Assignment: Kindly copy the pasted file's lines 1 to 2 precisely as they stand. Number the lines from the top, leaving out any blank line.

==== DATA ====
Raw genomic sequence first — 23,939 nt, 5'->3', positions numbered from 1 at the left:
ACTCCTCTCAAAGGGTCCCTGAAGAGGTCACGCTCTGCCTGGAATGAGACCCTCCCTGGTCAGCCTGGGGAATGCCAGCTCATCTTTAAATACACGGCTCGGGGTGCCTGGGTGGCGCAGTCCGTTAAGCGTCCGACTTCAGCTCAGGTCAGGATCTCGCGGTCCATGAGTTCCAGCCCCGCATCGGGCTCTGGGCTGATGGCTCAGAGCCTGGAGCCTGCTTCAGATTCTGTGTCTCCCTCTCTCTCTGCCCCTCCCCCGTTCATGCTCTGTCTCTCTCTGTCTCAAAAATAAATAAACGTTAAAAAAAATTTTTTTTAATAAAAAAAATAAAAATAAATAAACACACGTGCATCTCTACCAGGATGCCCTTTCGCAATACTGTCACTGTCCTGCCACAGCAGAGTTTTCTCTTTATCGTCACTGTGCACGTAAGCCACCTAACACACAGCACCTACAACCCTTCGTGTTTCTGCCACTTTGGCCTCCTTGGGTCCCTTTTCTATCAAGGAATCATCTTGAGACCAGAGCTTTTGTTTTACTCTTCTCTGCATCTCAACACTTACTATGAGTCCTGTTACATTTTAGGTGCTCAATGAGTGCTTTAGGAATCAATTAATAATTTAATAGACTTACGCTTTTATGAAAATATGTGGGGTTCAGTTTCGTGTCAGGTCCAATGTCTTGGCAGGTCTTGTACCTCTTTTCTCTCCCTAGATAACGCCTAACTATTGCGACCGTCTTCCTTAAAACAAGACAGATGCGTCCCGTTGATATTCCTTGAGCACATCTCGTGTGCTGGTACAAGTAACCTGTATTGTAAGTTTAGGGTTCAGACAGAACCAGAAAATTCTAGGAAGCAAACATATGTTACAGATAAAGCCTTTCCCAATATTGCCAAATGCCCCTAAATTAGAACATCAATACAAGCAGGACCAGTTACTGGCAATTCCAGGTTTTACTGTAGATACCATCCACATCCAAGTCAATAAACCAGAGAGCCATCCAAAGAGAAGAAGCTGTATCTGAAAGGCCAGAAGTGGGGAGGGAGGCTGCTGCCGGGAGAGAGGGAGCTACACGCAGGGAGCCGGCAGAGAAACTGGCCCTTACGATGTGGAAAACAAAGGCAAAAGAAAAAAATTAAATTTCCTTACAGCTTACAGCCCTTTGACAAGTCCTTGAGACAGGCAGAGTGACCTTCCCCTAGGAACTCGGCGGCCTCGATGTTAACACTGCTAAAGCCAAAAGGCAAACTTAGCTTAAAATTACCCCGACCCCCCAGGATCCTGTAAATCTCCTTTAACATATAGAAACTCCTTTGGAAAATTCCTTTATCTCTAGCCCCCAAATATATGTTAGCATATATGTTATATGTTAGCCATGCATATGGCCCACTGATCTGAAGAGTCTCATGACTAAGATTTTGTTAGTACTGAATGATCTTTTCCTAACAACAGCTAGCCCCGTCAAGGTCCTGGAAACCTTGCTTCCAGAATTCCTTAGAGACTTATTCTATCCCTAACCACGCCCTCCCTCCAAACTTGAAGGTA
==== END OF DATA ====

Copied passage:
Raw genomic sequence first — 23,939 nt, 5'->3', positions numbered from 1 at the left:
ACTCCTCTCAAAGGGTCCCTGAAGAGGTCACGCTCTGCCTGGAATGAGACCCTCCCTGGTCAGCCTGGGGAATGCCAGCTCATCTTTAAATACACGGCTCGGGGTGCCTGGGTGGCGCAGTCCGTTAAGCGTCCGACTTCAGCTCAGGTCAGGATCTCGCGGTCCATGAGTTCCAGCCCCGCATCGGGCTCTGGGCTGATGGCTCAGAGCCTGGAGCCTGCTTCAGATTCTGTGTCTCCCTCTCTCTCTGCCCCTCCCCCGTTCATGCTCTGTCTCTCTCTGTCTCAAAAATAAATAAACGTTAAAAAAAATTTTTTTTAATAAAAAAAATAAAAATAAATAAACACACGTGCATCTCTACCAGGATGCCCTTTCGCAATACTGTCACTGTCCTGCCACAGCAGAGTTTTCTCTTTATCGTCACTGTGCACGTAAGCCACCTAACACACAGCACCTACAACCCTTCGTGTTTCTGCCACTTTGGCCTCCTTGGGTCCCTTTTCTATCAAGGAATCATCTTGAGACCAGAGCTTTTGTTTTACTCTTCTCTGCATCTCAACACTTACTATGAGTCCTGTTACATTTTAGGTGCTCAATGAGTGCTTTAGGAATCAATTAATAATTTAATAGACTTACGCTTTTATGAAAATATGTGGGGTTCAGTTTCGTGTCAGGTCCAATGTCTTGGCAGGTCTTGTACCTCTTTTCTCTCCCTAGATAACGCCTAACTATTGCGACCGTCTTCCTTAAAACAAGACAGATGCGTCCCGTTGATATTCCTTGAGCACATCTCGTGTGCTGGTACAAGTAACCTGTATTGTAAGTTTAGGGTTCAGACAGAACCAGAAAATTCTAGGAAGCAAACATATGTTACAGATAAAGCCTTTCCCAATATTGCCAAATGCCCCTAAATTAGAACATCAATACAAGCAGGACCAGTTACTGGCAATTCCAGGTTTTACTGTAGATACCATCCACATCCAAGTCAATAAACCAGAGAGCCATCCAAAGAGAAGAAGCTGTATCTGAAAGGCCAGAAGTGGGGAGGGAGGCTGCTGCCGGGAGAGAGGGAGCTACACGCAGGGAGCCGGCAGAGAAACTGGCCCTTACGATGTGGAAAACAAAGGCAAAAGAAAAAAATTAAATTTCCTTACAGCTTACAGCCCTTTGACAAGTCCTTGAGACAGGCAGAGTGACCTTCCCCTAGGAACTCGGCGGCCTCGATGTTAACACTGCTAAAGCCAAAAGGCAAACTTAGCTTAAAATTACCCCGACCCCCCAGGATCCTGTAAATCTCCTTTAACATATAGAAACTCCTTTGGAAAATTCCTTTATCTCTAGCCCCCAAATATATGTTAGCATATATGTTATATGTTAGCCATGCATATGGCCCACTGATCTGAAGAGTCTCATGACTAAGATTTTGTTAGTACTGAATGATCTTTTCCTAACAACAGCTAGCCCCGTCAAGGTCCTGGAAACCTTGCTTCCAGAATTCCTTAGAGACTTATTCTATCCCTAACCACGCCCTCCCTCCAAACTTGAAGGTA